Soup Kitchen Visit By Ryan Stirs Anger
Most of the debate in Catholic circles about Republican vice-presidential candidate Paul Ryan has taken place in the arenas of philosophy (e.g., can Ryan claim both Ayn Rand and Catholic social teaching as major influences on his thinking?) and policy (e.g., are Ryan’s plans to “end Medicare as we know it” by turning it into a voucher program, and his plans to slash Medicaid funding proper exercises of his “prudential judgment” in applying the Church’s teachings to public policy?).
Last Saturday the debate shifted to a practical incarnation of Catholic social teaching—the Front Street soup kitchen in Youngstown, Ohio where the Mahoning County St. Vincent de Paul Society serves nearly 100,000 meals a year to the poor of their community.
“The president of Mahoning County’s St. Vincent de Paul Society is “shocked” and “angry” that Republican vice-presidential nominee Paul Ryan used the soup kitchen for a “publicity stunt.”
Brian J. Antal, who runs the society, said the campaign “ramrodded themselves in there” without getting proper permission for the visit Saturday that followed Ryan’s town-hall meeting at Youngstown State University.
“They said they got permission from the right people, but that would have been me, and I never would have given them permission,” Antal said Monday.
Juanita Sherba, St. Vincent’s Saturday coordinator for the dining hall, said she gave the Ryan campaign approval that day for the visit by the candidate and his family.
Sherba say she now realizes it wasn’t her call to make.
The event “was a photo op,” she said. “It was the phoniest piece of baloney I’ve ever been associated with. In hindsight, I would have never let him in the door.””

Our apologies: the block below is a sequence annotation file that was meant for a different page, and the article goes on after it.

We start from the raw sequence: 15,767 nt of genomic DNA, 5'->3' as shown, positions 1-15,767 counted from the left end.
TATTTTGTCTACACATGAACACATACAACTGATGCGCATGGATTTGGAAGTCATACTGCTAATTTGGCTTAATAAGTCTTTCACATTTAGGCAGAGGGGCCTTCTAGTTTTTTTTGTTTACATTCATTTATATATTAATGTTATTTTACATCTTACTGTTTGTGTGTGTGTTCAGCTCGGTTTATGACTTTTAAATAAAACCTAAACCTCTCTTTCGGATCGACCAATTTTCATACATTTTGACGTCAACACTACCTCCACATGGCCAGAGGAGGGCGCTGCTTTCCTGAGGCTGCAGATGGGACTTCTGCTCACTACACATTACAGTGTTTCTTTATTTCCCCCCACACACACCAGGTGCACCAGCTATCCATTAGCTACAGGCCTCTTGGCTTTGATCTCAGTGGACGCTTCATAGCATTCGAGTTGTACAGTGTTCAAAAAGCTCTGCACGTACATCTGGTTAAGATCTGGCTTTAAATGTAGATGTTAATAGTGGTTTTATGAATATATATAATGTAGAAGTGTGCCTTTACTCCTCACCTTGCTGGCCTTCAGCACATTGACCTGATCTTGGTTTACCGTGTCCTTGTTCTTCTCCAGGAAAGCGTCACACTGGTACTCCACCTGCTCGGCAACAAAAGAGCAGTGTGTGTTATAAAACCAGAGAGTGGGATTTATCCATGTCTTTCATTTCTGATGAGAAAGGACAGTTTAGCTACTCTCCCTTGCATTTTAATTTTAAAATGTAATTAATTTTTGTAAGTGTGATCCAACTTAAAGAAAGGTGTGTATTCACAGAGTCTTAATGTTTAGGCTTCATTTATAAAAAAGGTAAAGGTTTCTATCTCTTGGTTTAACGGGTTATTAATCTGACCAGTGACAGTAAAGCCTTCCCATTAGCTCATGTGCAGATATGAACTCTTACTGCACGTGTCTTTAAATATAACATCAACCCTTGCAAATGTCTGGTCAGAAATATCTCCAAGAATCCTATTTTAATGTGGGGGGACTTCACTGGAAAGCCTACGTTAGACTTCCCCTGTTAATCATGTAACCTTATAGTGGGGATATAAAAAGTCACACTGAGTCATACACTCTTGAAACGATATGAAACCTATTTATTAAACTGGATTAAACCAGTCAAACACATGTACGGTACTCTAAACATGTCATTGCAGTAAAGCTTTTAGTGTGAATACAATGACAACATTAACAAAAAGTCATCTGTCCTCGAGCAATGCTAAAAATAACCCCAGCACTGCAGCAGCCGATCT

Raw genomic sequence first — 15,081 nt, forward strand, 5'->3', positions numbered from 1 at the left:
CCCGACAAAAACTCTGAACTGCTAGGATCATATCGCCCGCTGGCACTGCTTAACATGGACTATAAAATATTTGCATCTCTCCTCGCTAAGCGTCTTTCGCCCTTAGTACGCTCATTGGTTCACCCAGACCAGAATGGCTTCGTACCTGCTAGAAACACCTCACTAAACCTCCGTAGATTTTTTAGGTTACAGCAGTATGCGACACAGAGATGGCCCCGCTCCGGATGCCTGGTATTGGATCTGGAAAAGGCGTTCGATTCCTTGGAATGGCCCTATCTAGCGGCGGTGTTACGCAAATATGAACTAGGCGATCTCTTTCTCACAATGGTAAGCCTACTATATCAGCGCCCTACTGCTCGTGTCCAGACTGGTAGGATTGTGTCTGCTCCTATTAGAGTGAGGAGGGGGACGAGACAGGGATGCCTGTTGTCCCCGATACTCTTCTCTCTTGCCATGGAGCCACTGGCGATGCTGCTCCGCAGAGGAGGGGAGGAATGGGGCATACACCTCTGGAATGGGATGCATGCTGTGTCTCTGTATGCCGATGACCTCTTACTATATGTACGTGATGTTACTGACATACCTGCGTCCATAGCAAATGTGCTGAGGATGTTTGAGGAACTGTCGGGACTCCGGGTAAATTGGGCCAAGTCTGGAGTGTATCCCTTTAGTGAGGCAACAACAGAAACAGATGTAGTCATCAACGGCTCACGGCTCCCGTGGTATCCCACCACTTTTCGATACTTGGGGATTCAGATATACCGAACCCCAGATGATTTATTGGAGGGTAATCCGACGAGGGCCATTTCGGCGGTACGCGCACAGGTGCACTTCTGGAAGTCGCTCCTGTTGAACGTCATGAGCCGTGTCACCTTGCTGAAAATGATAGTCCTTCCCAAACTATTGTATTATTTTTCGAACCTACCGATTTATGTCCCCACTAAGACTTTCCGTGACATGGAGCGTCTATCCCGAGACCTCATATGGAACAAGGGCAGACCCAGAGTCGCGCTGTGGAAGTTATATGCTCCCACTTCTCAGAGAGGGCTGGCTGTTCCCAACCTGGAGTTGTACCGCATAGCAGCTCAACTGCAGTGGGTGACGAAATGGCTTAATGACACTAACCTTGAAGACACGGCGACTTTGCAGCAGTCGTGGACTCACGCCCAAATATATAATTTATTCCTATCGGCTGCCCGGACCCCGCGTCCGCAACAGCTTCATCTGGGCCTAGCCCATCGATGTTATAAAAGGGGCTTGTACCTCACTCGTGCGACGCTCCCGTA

The photo op included Ryan washing pots and pans—which Sherba and other volunteers had to set aside while waiting for Ryan to show up, rather than simply going home after their morning’s work.
Anyone who’s worked on political campaigns knows how this could happen. Everyone, including the candidate, is exhausted from weeks of campaigning. The pressure is on with less than a month until Election Day. One event (a speech that morning at Youngstown State) runs long, so the candidate is late showing up for the next event on his schedule.
And if that was the only side to the story, there would be no controversy. But there is another side to the story, as anyone who’s worked in one of what we could call the Matthew 25 ministries knows in their bones.
Feeding the hungry, caring for the sick, visiting the imprisoned, etc. is work. Often, it’s tedious, boring, physically and emotionally exhausting work. (Sometimes it’s inspiring, rewarding, uplifting work.) For a politician (and his advance team) to demand the St. Vincent de Paul volunteers wait around until the candidate shows up, so he can wash some pots that would already have been washed and put away is, in its own small way, abusive treatment directed at both the volunteers and their guests. It objectifies them.
There are ways for a politician to handle this type of situation well. The fact that Paul Ryan, a devout lifelong Catholic, didn’t handle it well doesn’t speak well for his knowledge of the Church’s social teaching. Not his intellectual knowledge, his experiential knowledge.